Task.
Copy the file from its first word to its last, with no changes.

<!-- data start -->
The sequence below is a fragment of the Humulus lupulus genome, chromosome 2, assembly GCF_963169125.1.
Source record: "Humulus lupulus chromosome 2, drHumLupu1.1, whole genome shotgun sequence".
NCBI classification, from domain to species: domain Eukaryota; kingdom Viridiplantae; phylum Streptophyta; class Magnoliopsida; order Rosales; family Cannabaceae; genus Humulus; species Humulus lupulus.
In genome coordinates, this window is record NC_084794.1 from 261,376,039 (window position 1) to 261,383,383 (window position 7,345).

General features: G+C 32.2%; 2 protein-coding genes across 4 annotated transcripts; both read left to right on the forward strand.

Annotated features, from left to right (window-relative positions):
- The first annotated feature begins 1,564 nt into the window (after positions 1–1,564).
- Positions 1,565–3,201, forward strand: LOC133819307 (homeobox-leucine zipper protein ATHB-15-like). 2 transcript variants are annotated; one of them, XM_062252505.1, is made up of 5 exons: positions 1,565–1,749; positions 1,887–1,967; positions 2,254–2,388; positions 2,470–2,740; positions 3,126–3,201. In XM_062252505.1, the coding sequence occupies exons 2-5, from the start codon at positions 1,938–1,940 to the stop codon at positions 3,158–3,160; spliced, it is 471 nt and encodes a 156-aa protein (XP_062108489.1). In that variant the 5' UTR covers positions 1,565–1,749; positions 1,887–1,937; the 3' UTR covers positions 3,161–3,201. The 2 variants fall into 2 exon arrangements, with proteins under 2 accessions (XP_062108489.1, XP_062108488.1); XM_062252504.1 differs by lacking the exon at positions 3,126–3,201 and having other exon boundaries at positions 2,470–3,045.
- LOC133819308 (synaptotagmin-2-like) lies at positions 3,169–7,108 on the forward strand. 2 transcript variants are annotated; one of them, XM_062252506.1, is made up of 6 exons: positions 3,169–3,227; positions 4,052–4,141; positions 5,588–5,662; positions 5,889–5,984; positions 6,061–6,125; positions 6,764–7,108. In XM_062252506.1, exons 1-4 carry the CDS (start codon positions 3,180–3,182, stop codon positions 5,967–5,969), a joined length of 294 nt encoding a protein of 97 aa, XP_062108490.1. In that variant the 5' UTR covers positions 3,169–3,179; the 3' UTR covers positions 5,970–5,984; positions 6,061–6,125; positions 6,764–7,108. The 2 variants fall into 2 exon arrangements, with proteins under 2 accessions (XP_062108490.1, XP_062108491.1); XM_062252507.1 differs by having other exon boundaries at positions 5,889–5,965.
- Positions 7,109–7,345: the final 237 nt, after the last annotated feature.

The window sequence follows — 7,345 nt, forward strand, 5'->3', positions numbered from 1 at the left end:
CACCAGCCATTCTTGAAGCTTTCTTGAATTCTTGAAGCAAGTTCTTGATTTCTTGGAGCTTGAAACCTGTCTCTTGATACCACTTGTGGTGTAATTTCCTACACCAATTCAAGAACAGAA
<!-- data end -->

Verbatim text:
The sequence below is a fragment of the Humulus lupulus genome, chromosome 2, assembly GCF_963169125.1.
Source record: "Humulus lupulus chromosome 2, drHumLupu1.1, whole genome shotgun sequence".
NCBI classification, from domain to species: domain Eukaryota; kingdom Viridiplantae; phylum Streptophyta; class Magnoliopsida; order Rosales; family Cannabaceae; genus Humulus; species Humulus lupulus.
In genome coordinates, this window is record NC_084794.1 from 261,376,039 (window position 1) to 261,383,383 (window position 7,345).

General features: G+C 32.2%; 2 protein-coding genes across 4 annotated transcripts; both read left to right on the forward strand.

Annotated features, from left to right (window-relative positions):
- The first annotated feature begins 1,564 nt into the window (after positions 1–1,564).
- Positions 1,565–3,201, forward strand: LOC133819307 (homeobox-leucine zipper protein ATHB-15-like). 2 transcript variants are annotated; one of them, XM_062252505.1, is made up of 5 exons: positions 1,565–1,749; positions 1,887–1,967; positions 2,254–2,388; positions 2,470–2,740; positions 3,126–3,201. In XM_062252505.1, the coding sequence occupies exons 2-5, from the start codon at positions 1,938–1,940 to the stop codon at positions 3,158–3,160; spliced, it is 471 nt and encodes a 156-aa protein (XP_062108489.1). In that variant the 5' UTR covers positions 1,565–1,749; positions 1,887–1,937; the 3' UTR covers positions 3,161–3,201. The 2 variants fall into 2 exon arrangements, with proteins under 2 accessions (XP_062108489.1, XP_062108488.1); XM_062252504.1 differs by lacking the exon at positions 3,126–3,201 and having other exon boundaries at positions 2,470–3,045.
- LOC133819308 (synaptotagmin-2-like) lies at positions 3,169–7,108 on the forward strand. 2 transcript variants are annotated; one of them, XM_062252506.1, is made up of 6 exons: positions 3,169–3,227; positions 4,052–4,141; positions 5,588–5,662; positions 5,889–5,984; positions 6,061–6,125; positions 6,764–7,108. In XM_062252506.1, exons 1-4 carry the CDS (start codon positions 3,180–3,182, stop codon positions 5,967–5,969), a joined length of 294 nt encoding a protein of 97 aa, XP_062108490.1. In that variant the 5' UTR covers positions 3,169–3,179; the 3' UTR covers positions 5,970–5,984; positions 6,061–6,125; positions 6,764–7,108. The 2 variants fall into 2 exon arrangements, with proteins under 2 accessions (XP_062108490.1, XP_062108491.1); XM_062252507.1 differs by having other exon boundaries at positions 5,889–5,965.
- Positions 7,109–7,345: the final 237 nt, after the last annotated feature.

The window sequence follows — 7,345 nt, forward strand, 5'->3', positions numbered from 1 at the left end:
CACCAGCCATTCTTGAAGCTTTCTTGAATTCTTGAAGCAAGTTCTTGATTTCTTGGAGCTTGAAACCTGTCTCTTGATACCACTTGTGGTGTAATTTCCTACACCAATTCAAGAACAGAA